Have you had blood oranges? Their ruby red interior is beautiful, and lends a lovely citrus flavor to both the cake itself and the frosting. The end result is fragrant, tender and elegant, but not too sweet.
Making this is a cinch, since it’s a one-bowl cake. You simply mix everything in the bowl of your stand mixer and then pour the batter into your prepared cake pan. Smooth it out as best you can to keep the batter in an even layer. Tapping it gently on the counter can help too.
Hint: Grease the whole pan (sides and bottom) and then flour the bottom of the pan for easy release when the cake’s done.
Once the cake is baked, let it cool completely before frosting. A warm cake will make the frosting too soft (or worse: runny!).
When it’s cooled, make the blood orange frosting in the stand mixer. Butter, sugar, blood orange zest and reduced blood orange juice come together for a rich, creamy, citrus-scented frosting that pairs perfectly with the fragrant cake.
Now, the only question is how to frost it. You could frost it with a creative design, or you could just spread it on. But I am really partial to creativity — like this fun swirly semi-naked design by my friend Vanessa, who decorated this for me.
This cake is best enjoyed the day its created, but should ultimately be eaten within a few days. Store it in an airtight container.
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“The Look of Love” by Sarah Jio
“The Violets of March” by Sarah Jio
- ½ cup olive oil
- 1 cup granulated sugar
- 2 large eggs
- 2 cups all purpose flour
- 1 tbsp baking powder
- ½ tsp kosher salt
- 1 tbsp blood orange zest
- 1/4 cup freshly squeezed blood orange juice
- 2 tbsp milk
Blood Orange Frosting
- 1/4 cup freshly squeezed blood orange juice
- 1/2 cup unsalted butter, , softened to room temperature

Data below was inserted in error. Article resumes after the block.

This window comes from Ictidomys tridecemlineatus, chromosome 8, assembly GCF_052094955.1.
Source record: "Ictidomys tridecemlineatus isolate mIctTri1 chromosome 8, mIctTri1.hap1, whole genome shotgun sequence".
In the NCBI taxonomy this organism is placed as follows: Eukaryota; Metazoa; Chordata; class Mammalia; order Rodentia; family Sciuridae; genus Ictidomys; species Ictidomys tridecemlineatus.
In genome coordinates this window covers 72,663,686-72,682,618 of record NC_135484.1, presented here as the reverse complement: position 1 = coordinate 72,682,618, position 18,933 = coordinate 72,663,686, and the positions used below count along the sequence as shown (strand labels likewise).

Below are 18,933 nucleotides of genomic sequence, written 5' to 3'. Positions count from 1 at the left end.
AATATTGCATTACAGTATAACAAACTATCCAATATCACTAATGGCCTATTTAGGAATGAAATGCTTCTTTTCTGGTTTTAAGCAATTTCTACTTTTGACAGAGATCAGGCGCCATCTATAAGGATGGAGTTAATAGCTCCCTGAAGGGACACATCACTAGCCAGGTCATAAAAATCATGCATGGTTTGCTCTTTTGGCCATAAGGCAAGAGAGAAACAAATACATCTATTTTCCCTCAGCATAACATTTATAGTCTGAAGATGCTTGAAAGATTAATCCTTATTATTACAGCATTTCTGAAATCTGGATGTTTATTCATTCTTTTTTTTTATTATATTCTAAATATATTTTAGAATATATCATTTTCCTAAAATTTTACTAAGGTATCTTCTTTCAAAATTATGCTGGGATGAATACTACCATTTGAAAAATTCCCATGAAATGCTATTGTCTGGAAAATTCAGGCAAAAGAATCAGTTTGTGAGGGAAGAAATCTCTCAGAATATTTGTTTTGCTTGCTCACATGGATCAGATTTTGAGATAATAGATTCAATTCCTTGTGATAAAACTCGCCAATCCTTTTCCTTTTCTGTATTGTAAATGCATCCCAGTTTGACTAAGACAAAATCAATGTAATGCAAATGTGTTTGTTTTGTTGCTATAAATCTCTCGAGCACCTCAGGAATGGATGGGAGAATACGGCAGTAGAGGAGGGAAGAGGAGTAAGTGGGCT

- 2 cups powdered sugar
- 1 tsp blood orange zest
- Preheat the oven to 350 degrees. Grease an 8-inch round baking pan. Flour the pan (to do this, put a little flour into the pan and tilt it while tapping it gentle so the flour covers the surface all around).
- In the bowl of a stand mixer fitted with the paddle attachment, beat together the olive oil and sugar on medium speed until well combined. Add the eggs and beat for 1 minute.
- Add the flour, baking powder, salt and blood orange zest to the bowl. Run the mixer on low until just moistened. Add the blood orange juice and milk to the bowl, and beat for 1-2 minutes, until smooth.
- Pour the batter into the prepared pan. Bake for 45-55 minutes, or until a cake tester comes out cleanly.
- Let the cake cool in the pan on top of a cooling rack for at least 30 minutes before using a knife to gently loosen the edges and remove from the pan.
- While the cake is cooling, add the blood orange juice to a small saucepan and bring to a boil. Cook, stirring occasionally, until thickened. It's done when the mixture coats the back of a spoon. Remove from heat and cool slightly.
- In the bowl of a stand mixer fitted with the whisk attachment, add the butter and powdered sugar and beat on the lowest speed until mostly combined. It will be crumbly. Drizzle in the reduced blood orange juice and add the blood orange zest. Whisk until smooth. If the frosting is very soft, chill for 20 minutes before frosting the fully cooled cake.